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ATLANTA 1996 OLYMPICS | FIELD HOCKEY : Southland Focus
/ A Look at Area Athletes Making their Mark at the
Summer Games

Nowhere to Go but Up

U.S. Men's Field Hockey Team, Dominated by Ventura County Players, Seeks First Olympic Victory

July 25, 1996|MIKE HISERMAN | TIMES STAFF WRITER

ATLANTA — Things are looking up for the U.S. men's field hockey team.

The first sign of that came Monday in a game against Argentina, when the Americans scored twice, equaling a 64-year-old Olympic team record for most goals in a game.

More good news was delivered Wednesday. For the first time in these Games, the U.S. made it past the midway point of the first half without falling behind by as many as three goals.

Sometimes progress is measured in small steps.

Who knows, any day now they might even win an Olympic game.

As it stands, the U.S. men's team, one dominated by players from Ventura County, hasn't won any of its 25 Olympic games dating back to 1932.

The dreary specifics: a record of 0-22-3, including 0-3 this year.

But don't worry, these guys apparently don't embarrass easily.

Rather than blush, they get downright testy.

"We can't carry the burden of every Olympic team that's ever played," starting sweeper Ben Maruquin said after a 4-0 loss to India on Wednesday morning. "None of us were on any of those other Olympic teams, so for us it's not an issue."

When (if?) the U.S. finally does win a game, it is likely that Maruquin or another player who learned the game in Ventura County youth leagues will contribute significantly.

Five of the team's 11 starters, one of its five reserves and all four of its alternates are products of the Thousand Oaks-based Field Hockey Federation. The starters are midfielders Larry Amar, John O'Neill and Nick Butcher and defenders Scott Williams and Maruquin.

Moorpark College has a relatively new synthetically surfaced complex that is home to the nation's best youth boys' program.

Field hockey teams for girls are somewhat common, but there isn't a competitive intercollegiate or high school boys' team in the country.

The best club team players are put in development programs, and the cream of those crops are sent either to Colorado Springs or Chula Vista to train.

Amar is captain of the U.S. team and generally recognized as its best player. He was plucked from youth field hockey at 15.

Although he was initially more interested in soccer and basketball, Amar stuck with field hockey because: "I found a place where people wanted to see me succeed and do well for myself. I've been trained all along to become a big part of this team."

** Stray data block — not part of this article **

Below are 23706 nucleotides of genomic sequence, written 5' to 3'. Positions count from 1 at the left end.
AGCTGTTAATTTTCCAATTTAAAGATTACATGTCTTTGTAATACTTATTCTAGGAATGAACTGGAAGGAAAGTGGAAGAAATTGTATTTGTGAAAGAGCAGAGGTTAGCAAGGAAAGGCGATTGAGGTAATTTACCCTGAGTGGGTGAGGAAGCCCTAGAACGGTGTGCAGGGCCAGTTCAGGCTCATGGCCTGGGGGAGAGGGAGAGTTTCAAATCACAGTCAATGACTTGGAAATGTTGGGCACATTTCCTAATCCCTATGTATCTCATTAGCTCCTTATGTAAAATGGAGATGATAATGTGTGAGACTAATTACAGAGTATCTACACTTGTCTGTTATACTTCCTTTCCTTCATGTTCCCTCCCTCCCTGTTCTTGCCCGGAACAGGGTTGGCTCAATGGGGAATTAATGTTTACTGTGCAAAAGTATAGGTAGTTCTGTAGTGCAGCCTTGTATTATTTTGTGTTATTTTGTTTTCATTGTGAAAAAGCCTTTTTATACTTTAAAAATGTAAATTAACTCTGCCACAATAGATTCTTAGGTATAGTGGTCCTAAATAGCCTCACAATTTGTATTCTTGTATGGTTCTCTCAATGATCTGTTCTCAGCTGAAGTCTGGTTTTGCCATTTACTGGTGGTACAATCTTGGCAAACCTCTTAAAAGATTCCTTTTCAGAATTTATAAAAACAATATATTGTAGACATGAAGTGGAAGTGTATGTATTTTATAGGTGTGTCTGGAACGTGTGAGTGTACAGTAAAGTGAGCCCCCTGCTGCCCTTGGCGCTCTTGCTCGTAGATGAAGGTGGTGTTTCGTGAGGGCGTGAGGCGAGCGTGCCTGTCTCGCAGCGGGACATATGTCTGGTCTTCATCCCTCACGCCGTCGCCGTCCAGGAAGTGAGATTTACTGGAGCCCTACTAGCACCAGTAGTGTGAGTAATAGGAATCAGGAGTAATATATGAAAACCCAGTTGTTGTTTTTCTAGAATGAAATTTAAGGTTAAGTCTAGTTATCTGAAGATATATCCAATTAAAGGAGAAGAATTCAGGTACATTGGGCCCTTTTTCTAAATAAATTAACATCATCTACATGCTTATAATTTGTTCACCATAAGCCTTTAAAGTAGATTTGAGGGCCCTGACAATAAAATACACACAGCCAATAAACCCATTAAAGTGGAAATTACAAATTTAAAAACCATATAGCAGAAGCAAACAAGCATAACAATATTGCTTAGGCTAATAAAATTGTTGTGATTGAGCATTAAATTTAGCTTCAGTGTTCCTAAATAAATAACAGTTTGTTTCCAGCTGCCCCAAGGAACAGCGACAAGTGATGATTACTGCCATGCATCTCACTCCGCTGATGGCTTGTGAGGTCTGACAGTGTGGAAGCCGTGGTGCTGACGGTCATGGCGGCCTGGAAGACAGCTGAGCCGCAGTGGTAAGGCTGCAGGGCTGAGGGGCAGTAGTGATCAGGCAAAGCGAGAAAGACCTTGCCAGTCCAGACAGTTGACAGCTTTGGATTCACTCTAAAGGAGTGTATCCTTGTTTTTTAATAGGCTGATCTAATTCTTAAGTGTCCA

Field hockey's big push into Ventura County came in 1984, when U.S. team members using Moorpark as their training facility made trips to local schools for demonstrations.

Their pitch was fairly straightforward. Given the sport's relative anonymity, could anyone think of an activity that offered better odds of earning opportunities for international travel and perhaps playing in the Olympics?

Even now, field hockey officials estimate that nationwide there are only about 150 men who are considered elite players.

Worldwide, there are 170 field hockey federations. The U.S. isn't ranked internationally--the ratings go only to 12--but Marc Whitney, a spokesman for USA Field Hockey, estimates the Americans would fall somewhere between 13 and 16.

The U.S. automatically qualified for the 12-team Olympic field as the host nation.

Cedric D'Souza, India's coach, chose diplomacy and sidestepped the issue when asked if he thought the Americans might be taking the spot of a better team.

But he did say that he was happy to see the U.S. was India's next opponent after his highly regarded team lost to Argentina and tied Germany in its first two Olympic games.

"We had to get into a winning act today," he said. "We couldn't have asked for a better draw for that than the USA."

Of course, D'Souza has the advantage of coaching a team from a nation with a steep field hockey tradition.

The only thing steep about USA field hockey is the climb.

U.S. Coach Jon Clark, a former goalkeeper for a renowned British team, said this country must broaden its grass-roots efforts and find better athletes to develop.

"Give us the athletes and we'll teach them how to play hockey," he said. "We need a few more greyhounds."

Clark was hopeful that a strong showing before large crowds at these Games would propel field hockey to another level.

Well, the fans have shown up. About 5,000 were at Morris Brown College for the U.S.-India game, prompting Clark to crack, "That's a lot better than the three men and a dog that we usually get in San Diego."

If only what they witnessed had been a bit more inspiring.

The United States' best chance at scoring came with a little more than two minutes to play, but Amar's uncontested inbounds pass from the side of the goal wobbled off his stick and was picked off by an Indian defender, who started a five-on-one fastbreak the other way.

"We take a short corner and the other team scores on it," Clark muttered. "I can't imagine little Billy Smith seeing that and saying, 'I want to do that!' "

Perhaps not. But hope springs eternal.

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